A female patient recently presented with a complaint of a painful neuroma in her foot. She relates a history of multiple treatments from foot specialists including steroid injections and absolute alcohol (No not the Russian type). She related metatarsal pads worsened it. She complains she is unable to wear any shoe except a high heal shoe for relief! “And I Just Can’t Wear High Heels everywhere” she said. A friend of hers referred her to us to obtain our TC3-DR custom foot orthotic technology as it had completely relieved her friend’s neuroma.
High heels? I thought they were bad for my feet, you may think. What’s up with that? Well this is a perfect example of why I do not treat patients via what I call “Menu Treatment” for foot conditions. That is, typically, you will hear or read that the recommended treatment for neuromas are metatarsal pads, low heeled and wider shoes, soft inserts, etc. All of which may or may not help. In my experience, nearly any nonorthotic treatment seems to be a 50-50 chance of success.
In order to help her, I needed to perform a physical examination including a biomechanical examination. What I found was this patient’s big toe joint was not functioning properly. When she walks, her big toe joint is not ready to flex when it should. This causes her foot to attempt to flatten out or pronate much more than it should when she propels herself forward. This not only causes a strain in her low back but also the front of her foot to be positioned in what we call a floppy, unlocked foot position. Instead of her foot being able to be in a locked or rigid position to propel her forward, the floppiness causes the metatarsals or bones in the front of the foot to rub and pinch on the nerve. This leads to inflammation and swelling of the nerve, thus the pain.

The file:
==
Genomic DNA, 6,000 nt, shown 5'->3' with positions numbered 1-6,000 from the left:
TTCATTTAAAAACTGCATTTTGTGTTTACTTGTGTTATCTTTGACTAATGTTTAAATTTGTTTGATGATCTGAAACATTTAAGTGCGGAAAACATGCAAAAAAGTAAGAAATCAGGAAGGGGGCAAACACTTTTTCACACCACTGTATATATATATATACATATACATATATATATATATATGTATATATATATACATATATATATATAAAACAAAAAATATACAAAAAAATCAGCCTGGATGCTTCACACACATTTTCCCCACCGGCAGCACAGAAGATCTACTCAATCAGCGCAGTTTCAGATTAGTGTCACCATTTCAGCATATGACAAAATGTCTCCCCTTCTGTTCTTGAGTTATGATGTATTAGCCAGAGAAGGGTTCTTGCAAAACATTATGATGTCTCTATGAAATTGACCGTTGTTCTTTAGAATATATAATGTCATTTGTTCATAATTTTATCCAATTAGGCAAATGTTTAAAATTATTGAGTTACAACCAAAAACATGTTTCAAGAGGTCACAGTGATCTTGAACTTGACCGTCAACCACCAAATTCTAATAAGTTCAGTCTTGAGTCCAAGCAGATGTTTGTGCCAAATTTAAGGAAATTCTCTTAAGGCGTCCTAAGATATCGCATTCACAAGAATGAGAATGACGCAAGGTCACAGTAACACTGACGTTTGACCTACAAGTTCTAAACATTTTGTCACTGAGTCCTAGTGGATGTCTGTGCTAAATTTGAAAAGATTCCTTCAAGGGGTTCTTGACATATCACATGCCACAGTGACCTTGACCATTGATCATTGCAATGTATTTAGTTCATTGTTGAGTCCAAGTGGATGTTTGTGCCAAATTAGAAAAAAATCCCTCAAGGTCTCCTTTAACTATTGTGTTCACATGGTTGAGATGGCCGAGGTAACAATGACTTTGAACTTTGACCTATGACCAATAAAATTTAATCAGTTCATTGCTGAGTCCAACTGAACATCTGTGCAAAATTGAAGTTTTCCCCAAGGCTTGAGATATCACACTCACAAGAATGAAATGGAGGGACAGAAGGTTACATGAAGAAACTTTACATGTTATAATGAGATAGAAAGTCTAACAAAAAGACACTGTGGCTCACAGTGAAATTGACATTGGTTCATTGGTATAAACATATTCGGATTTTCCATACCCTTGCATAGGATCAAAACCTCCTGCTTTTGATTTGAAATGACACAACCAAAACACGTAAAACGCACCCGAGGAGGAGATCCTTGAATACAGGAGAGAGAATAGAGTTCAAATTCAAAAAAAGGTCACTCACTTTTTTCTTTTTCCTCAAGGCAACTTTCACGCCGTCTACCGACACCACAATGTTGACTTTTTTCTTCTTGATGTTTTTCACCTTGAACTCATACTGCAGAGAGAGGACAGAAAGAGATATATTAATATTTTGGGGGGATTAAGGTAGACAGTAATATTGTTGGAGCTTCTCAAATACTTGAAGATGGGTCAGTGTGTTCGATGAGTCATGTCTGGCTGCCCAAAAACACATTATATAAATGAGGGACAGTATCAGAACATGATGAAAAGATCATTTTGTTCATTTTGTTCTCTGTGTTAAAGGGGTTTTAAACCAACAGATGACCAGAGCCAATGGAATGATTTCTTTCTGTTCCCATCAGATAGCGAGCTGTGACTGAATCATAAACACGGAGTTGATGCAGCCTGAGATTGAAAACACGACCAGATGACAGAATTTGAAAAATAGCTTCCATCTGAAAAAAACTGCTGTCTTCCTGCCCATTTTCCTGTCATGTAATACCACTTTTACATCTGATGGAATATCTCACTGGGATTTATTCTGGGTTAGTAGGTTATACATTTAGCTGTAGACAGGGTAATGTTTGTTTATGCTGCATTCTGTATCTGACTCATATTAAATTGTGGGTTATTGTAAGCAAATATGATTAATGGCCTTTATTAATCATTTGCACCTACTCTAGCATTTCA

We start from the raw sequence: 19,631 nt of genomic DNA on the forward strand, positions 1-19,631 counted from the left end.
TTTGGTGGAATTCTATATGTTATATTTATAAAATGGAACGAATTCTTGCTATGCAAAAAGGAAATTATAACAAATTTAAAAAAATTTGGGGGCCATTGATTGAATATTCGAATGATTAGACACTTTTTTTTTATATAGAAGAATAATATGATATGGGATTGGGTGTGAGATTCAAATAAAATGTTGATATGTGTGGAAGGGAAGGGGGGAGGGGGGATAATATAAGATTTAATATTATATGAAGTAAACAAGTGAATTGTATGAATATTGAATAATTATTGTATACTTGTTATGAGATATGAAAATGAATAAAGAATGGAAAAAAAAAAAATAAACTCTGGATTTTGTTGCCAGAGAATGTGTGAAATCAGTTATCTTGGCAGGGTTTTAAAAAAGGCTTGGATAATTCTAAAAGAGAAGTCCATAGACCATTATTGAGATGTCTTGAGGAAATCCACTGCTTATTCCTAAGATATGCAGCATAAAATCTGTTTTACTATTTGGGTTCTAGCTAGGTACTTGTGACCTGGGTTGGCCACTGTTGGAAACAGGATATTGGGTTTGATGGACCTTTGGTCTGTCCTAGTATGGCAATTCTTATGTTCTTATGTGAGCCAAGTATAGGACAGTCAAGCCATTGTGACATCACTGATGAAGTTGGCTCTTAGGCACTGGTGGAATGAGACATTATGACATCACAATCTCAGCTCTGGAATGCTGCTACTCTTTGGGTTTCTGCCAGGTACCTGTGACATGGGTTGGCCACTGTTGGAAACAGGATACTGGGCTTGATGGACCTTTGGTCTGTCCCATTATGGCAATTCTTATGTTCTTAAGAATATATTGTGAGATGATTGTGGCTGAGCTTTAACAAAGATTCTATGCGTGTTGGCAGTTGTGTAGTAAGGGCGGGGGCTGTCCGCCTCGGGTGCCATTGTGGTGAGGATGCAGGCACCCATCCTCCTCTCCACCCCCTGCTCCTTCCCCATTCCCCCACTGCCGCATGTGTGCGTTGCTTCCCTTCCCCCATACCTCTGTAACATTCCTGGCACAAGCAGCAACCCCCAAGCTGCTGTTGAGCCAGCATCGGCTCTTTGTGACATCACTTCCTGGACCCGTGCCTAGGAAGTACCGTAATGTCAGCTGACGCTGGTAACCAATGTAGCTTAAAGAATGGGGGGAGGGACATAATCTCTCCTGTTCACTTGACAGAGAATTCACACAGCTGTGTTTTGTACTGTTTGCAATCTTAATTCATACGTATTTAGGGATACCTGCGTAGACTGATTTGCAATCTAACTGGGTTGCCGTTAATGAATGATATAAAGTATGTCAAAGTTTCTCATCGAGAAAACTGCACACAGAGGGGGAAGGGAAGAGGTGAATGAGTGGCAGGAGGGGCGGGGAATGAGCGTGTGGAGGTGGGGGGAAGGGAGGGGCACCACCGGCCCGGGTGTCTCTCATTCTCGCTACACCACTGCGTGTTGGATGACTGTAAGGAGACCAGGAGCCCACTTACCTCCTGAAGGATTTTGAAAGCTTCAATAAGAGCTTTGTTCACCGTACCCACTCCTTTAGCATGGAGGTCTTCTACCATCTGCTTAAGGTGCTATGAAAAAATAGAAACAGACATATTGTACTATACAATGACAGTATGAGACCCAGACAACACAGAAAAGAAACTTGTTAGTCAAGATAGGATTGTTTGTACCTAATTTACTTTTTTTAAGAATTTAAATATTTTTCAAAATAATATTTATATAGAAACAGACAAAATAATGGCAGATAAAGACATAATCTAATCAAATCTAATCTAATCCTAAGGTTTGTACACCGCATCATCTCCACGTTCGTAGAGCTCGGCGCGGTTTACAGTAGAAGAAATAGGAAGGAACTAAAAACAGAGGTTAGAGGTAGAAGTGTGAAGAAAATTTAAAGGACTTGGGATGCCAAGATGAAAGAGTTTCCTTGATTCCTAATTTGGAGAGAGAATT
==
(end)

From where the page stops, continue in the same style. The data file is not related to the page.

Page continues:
So how do high heeled shoes help her? They help by positioning the foot in a more supinated or locked, non-floppy position so she can propel with a rigid forfoot and thus not allow the bones to pinch the nerve. (They also help positon the big toe joint to flex easier when it is supposed to, relieving strain on the lower back. Although, the high heal may or may not aggravate the low back from the increased lumbar arch with wearing high heels).
The history of high heels helping her is further evidence that if we position the entire foot in a more ideal position with a TC3-DR custom molded foot orthotic, her feet will be ideally aligned. The orthotic will not only improve her big toe joint function, helping her back and reducing arthritis buildup in the joint, it will provide the rigid formation of the foot at the ideal time of gait-push off or propelling forward. This will eliminate the original cause of the neuroma.
By eliminating the cause, along with massage of the inflamed area, orthotics will enhance normal healing of a painful nerve condition without surgery or injections.
For more information, please visit www.ArchMastersTN.com.
David J. Sables, D.P.M., C.Ped.